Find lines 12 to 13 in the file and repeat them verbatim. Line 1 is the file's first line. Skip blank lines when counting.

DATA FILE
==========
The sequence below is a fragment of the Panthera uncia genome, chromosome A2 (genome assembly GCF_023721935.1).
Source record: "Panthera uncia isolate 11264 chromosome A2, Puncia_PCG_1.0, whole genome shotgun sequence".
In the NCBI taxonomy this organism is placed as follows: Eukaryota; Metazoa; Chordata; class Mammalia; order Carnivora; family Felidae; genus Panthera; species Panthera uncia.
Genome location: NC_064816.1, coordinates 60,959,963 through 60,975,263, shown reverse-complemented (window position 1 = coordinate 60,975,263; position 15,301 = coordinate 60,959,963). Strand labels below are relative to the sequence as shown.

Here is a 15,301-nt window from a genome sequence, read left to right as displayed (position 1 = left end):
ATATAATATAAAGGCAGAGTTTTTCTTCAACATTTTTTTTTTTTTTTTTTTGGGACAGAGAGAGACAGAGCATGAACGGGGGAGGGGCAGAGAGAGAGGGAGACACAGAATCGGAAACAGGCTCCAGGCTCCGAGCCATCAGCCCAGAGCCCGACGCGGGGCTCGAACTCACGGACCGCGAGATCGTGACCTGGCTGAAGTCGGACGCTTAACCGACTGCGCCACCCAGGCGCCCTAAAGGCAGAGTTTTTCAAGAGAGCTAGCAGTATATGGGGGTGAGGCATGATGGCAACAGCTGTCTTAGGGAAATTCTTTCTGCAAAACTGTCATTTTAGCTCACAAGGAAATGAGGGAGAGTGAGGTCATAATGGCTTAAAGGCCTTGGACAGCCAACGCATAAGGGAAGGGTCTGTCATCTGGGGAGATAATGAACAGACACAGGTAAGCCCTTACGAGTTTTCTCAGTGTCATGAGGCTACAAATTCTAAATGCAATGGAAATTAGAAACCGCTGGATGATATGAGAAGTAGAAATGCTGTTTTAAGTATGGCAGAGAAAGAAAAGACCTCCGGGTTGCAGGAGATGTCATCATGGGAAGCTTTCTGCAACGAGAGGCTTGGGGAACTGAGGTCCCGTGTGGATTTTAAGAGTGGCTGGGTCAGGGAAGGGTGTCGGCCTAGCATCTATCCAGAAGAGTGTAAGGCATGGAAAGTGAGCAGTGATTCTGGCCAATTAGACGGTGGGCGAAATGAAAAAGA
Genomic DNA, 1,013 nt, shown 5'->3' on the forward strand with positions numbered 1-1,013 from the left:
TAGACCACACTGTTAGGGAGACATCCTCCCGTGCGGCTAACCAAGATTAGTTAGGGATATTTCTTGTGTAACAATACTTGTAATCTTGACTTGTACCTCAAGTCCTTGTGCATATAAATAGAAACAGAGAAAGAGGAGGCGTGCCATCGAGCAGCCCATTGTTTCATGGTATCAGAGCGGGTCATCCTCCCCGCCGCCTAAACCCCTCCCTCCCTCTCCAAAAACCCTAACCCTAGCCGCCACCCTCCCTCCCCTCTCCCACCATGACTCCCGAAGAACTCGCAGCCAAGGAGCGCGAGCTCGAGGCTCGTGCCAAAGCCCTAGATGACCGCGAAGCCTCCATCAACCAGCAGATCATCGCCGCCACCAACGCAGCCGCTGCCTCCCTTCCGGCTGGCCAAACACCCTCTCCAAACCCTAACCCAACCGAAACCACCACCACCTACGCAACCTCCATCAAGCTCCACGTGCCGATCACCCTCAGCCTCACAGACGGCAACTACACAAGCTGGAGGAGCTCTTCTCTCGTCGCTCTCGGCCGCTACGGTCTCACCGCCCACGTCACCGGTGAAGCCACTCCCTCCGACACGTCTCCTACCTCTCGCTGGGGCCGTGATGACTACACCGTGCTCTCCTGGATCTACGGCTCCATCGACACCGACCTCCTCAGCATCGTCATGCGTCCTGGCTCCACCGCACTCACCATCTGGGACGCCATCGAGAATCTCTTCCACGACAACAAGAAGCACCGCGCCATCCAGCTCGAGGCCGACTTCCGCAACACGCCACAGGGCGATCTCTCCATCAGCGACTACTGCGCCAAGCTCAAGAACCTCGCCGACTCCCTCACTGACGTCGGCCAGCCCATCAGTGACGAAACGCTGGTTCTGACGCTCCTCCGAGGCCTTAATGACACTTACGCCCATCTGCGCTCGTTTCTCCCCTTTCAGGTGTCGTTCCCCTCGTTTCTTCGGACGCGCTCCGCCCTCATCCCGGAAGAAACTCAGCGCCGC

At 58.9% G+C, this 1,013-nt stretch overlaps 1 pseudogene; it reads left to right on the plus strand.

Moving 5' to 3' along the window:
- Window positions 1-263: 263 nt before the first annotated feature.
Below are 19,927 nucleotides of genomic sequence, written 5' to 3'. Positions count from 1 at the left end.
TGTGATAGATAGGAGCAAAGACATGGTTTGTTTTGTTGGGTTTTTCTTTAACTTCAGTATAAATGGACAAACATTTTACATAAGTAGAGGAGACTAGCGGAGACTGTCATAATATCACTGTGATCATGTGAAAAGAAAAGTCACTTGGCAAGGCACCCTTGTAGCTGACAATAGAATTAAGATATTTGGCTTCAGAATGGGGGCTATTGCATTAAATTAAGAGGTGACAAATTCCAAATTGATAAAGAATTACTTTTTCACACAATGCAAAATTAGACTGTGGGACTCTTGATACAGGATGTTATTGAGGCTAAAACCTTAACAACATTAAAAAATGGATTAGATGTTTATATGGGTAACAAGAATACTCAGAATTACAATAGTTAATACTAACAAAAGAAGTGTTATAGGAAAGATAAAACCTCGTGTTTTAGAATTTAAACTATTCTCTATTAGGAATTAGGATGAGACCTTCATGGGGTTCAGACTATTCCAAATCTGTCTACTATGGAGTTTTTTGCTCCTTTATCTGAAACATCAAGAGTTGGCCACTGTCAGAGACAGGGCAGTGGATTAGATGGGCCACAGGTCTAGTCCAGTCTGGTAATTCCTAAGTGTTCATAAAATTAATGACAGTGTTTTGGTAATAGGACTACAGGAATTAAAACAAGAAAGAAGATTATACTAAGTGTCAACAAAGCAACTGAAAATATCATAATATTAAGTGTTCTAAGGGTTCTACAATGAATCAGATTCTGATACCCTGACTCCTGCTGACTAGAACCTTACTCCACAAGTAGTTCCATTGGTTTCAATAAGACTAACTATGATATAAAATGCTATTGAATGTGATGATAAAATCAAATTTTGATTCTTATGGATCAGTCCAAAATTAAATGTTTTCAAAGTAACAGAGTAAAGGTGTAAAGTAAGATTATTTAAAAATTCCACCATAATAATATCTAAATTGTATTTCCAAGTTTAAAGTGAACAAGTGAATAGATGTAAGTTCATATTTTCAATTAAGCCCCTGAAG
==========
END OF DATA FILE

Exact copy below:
Below are 19,927 nucleotides of genomic sequence, written 5' to 3'. Positions count from 1 at the left end.
TGTGATAGATAGGAGCAAAGACATGGTTTGTTTTGTTGGGTTTTTCTTTAACTTCAGTATAAATGGACAAACATTTTACATAAGTAGAGGAGACTAGCGGAGACTGTCATAATATCACTGTGATCATGTGAAAAGAAAAGTCACTTGGCAAGGCACCCTTGTAGCTGACAATAGAATTAAGATATTTGGCTTCAGAATGGGGGCTATTGCATTAAATTAAGAGGTGACAAATTCCAAATTGATAAAGAATTACTTTTTCACACAATGCAAAATTAGACTGTGGGACTCTTGATACAGGATGTTATTGAGGCTAAAACCTTAACAACATTAAAAAATGGATTAGATGTTTATATGGGTAACAAGAATACTCAGAATTACAATAGTTAATACTAACAAAAGAAGTGTTATAGGAAAGATAAAACCTCGTGTTTTAGAATTTAAACTATTCTCTATTAGGAATTAGGATGAGACCTTCATGGGGTTCAGACTATTCCAAATCTGTCTACTATGGAGTTTTTTGCTCCTTTATCTGAAACATCAAGAGTTGGCCACTGTCAGAGACAGGGCAGTGGATTAGATGGGCCACAGGTCTAGTCCAGTCTGGTAATTCCTAAGTGTTCATAAAATTAATGACAGTGTTTTGGTAATAGGACTACAGGAATTAAAACAAGAAAGAAGATTATACTAAGTGTCAACAAAGCAACTGAAAATATCATAATATTAAGTGTTCTAAGGGTTCTACAATGAATCAGATTCTGATACCCTGACTCCTGCTGACTAGAACCTTACTCCACAAGTAGTTCCATTGGTTTCAATAAGACTAACTATGATATAAAATGCTATTGAATGTGATGATAAAATCAAATTTTGATTCTTATGGATCAGTCCAAAATTAAATGTTTTCAAAGTAACAGAGTAAAGGTGTAAAGTAAGATTATTTAAAAATTCCACCATAATAATATCTAAATTGTATTTCCAAGTTTAAAGTGAACAAGTGAATAGATGTAAGTTCATATTTTCAATTAAGCCCCTGAAG